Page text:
An environmental humanities major, from Ashland, Ore., Thorndike wrote in her Udall application that she wanted “to work to create just, ecologically sound solutions to water allocation problems.” She hopes to work as an environmental conflict mediator, helping to shape relationships “between people and ecosystems to help communities in the American West adapt to the challenges posed by climate change and population growth.”
In high school, among other activities, she was co-founder and president of the school’s Amnesty International Club and was an invitee to the Global Young Leaders Conference in Washington D.C. At Whitman, she is the co-president, secretary and policy-focus co-chair of the Campus Climate Challenge; newsletter editor and conference co-chair for the Cascade Climate Network; creator and presenter of lesson for the Ashland Middle School’s visiting educator and climate change science and solutions program; founder and organizer of the Whitman Campaign for an equitable U.S. Farm Bill; team member of the Student-Faculty Sustainability Coordinator Hiring Committee; student representative of the external review panel for the Whitman Environmental Studies Program and co-leader of “The Injustice of Climate Change” Symposium on campus.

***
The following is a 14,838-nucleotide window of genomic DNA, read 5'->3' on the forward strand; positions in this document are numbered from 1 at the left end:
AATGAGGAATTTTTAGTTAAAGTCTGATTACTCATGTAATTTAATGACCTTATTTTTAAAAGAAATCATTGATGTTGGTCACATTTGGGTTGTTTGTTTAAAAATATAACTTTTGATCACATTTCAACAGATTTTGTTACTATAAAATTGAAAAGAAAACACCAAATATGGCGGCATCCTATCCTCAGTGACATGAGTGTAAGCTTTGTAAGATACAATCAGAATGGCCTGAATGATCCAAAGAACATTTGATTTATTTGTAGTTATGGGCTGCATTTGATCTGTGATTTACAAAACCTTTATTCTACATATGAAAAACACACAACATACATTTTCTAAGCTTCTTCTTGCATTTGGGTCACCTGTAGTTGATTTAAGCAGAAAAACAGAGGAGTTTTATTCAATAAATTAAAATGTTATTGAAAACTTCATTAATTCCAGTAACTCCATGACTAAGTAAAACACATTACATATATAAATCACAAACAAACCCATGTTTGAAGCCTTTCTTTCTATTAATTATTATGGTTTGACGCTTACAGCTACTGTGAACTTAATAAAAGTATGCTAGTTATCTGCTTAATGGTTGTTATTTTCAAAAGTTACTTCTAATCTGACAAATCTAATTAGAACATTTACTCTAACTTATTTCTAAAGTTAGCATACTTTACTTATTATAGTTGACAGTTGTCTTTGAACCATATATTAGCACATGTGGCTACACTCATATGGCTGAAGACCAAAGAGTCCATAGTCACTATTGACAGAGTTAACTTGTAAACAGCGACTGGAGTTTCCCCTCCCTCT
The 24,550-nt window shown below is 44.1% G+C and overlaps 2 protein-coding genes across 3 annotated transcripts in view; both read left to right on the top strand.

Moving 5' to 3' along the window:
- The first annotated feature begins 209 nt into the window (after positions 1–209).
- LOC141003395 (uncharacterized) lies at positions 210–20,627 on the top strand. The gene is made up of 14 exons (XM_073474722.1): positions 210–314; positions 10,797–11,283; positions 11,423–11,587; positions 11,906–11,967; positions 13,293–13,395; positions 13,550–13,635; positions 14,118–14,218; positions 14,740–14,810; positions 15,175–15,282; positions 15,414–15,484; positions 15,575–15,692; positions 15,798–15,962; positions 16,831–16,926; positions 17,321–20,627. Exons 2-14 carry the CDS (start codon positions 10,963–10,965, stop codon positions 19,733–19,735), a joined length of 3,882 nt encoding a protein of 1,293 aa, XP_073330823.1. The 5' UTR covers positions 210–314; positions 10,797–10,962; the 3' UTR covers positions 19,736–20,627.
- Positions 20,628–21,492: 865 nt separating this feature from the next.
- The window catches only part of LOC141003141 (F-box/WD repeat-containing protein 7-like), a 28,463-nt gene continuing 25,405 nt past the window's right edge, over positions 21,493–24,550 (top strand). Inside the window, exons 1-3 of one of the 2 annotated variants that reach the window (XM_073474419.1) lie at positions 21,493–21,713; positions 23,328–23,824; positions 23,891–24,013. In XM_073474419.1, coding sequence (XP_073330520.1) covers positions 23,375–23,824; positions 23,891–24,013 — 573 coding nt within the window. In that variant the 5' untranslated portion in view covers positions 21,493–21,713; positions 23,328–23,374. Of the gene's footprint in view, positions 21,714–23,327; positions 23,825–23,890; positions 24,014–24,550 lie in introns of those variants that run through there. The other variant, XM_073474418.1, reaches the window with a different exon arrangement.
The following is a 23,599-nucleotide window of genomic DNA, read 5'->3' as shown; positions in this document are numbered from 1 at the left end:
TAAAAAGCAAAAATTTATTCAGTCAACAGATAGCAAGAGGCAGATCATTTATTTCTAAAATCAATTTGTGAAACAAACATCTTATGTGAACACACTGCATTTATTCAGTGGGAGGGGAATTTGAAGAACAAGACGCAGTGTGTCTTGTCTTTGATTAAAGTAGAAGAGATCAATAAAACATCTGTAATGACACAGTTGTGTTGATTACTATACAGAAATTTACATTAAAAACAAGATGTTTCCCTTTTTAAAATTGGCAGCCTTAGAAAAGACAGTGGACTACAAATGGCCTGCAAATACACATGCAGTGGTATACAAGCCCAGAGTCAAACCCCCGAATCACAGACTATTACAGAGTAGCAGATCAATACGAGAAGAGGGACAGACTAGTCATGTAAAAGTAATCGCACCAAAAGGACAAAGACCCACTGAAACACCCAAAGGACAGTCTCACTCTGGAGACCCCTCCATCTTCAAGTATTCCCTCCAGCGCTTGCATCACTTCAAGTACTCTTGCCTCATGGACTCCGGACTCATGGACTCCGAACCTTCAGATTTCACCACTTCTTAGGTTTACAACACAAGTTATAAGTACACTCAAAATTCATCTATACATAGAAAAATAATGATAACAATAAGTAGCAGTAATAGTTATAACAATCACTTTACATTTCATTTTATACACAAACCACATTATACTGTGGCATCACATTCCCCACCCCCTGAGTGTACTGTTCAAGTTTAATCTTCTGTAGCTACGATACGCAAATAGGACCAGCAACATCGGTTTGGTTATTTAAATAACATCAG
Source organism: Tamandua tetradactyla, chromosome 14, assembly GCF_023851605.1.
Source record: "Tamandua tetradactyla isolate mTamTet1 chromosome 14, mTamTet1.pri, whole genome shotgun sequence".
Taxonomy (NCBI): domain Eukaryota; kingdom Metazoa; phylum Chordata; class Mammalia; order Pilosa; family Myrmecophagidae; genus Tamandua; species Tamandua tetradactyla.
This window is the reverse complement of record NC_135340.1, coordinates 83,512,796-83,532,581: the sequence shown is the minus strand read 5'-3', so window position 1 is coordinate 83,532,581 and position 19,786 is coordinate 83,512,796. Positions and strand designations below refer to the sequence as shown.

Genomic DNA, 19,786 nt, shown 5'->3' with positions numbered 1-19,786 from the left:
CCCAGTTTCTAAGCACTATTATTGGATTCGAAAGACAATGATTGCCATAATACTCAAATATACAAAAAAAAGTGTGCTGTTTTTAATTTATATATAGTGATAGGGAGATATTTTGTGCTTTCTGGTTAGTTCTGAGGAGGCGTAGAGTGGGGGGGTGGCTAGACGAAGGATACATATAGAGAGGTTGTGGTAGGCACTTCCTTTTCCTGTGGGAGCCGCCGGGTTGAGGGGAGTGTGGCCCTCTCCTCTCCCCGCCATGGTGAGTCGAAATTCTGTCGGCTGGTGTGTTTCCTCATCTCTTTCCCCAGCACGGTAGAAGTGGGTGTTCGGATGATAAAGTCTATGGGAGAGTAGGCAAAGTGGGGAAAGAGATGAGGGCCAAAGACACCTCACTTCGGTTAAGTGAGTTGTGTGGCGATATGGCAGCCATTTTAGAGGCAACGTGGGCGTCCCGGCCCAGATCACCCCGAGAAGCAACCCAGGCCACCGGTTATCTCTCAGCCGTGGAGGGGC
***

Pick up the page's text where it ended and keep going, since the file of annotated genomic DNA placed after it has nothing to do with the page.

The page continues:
Each Udall scholarship provides up to $5,000 for educational expenses. This prestigious scholarship has supported more than 1,000 Udall Scholars since the first awards in 1996.
The Morris K. Udall Foundation is an independent federal agency that was created by Congress in 1992 to honor U.S. Rep. Morris “Mo” Udall's legacy of public service. Udall, an Arizona Congressman for three decades, championed environmental causes and the rights of Native Americans and Alaska Natives.
The 2009 Udall Scholars will assemble in August, in Tucson, Ariz., to receive their awards and meet policymakers and community leaders in environmental fields, tribal health care, and governance.
- Virginia Grantier